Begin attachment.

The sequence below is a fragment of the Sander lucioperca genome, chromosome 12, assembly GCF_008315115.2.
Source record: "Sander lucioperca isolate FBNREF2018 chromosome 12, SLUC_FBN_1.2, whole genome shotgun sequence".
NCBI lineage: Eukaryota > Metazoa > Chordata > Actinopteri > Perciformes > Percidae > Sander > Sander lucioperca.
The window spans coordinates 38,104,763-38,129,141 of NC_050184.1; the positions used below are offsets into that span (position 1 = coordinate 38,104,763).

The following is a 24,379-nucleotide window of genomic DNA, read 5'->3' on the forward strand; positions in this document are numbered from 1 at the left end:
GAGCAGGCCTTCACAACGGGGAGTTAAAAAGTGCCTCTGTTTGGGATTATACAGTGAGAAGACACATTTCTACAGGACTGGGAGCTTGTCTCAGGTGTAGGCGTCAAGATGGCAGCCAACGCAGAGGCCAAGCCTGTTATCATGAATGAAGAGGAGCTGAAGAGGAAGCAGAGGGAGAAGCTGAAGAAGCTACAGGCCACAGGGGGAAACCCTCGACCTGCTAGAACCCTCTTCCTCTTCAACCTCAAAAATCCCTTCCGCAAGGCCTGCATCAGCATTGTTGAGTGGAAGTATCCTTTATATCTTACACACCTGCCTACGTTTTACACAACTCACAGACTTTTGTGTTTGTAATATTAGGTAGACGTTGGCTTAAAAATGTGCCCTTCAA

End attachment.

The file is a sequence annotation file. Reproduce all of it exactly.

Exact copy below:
The sequence below is a fragment of the Sander lucioperca genome, chromosome 12, assembly GCF_008315115.2.
Source record: "Sander lucioperca isolate FBNREF2018 chromosome 12, SLUC_FBN_1.2, whole genome shotgun sequence".
NCBI lineage: Eukaryota > Metazoa > Chordata > Actinopteri > Perciformes > Percidae > Sander > Sander lucioperca.
The window spans coordinates 38,104,763-38,129,141 of NC_050184.1; the positions used below are offsets into that span (position 1 = coordinate 38,104,763).

The following is a 24,379-nucleotide window of genomic DNA, read 5'->3' on the forward strand; positions in this document are numbered from 1 at the left end:
GAGCAGGCCTTCACAACGGGGAGTTAAAAAGTGCCTCTGTTTGGGATTATACAGTGAGAAGACACATTTCTACAGGACTGGGAGCTTGTCTCAGGTGTAGGCGTCAAGATGGCAGCCAACGCAGAGGCCAAGCCTGTTATCATGAATGAAGAGGAGCTGAAGAGGAAGCAGAGGGAGAAGCTGAAGAAGCTACAGGCCACAGGGGGAAACCCTCGACCTGCTAGAACCCTCTTCCTCTTCAACCTCAAAAATCCCTTCCGCAAGGCCTGCATCAGCATTGTTGAGTGGAAGTATCCTTTATATCTTACACACCTGCCTACGTTTTACACAACTCACAGACTTTTGTGTTTGTAATATTAGGTAGACGTTGGCTTAAAAATGTGCCCTTCAA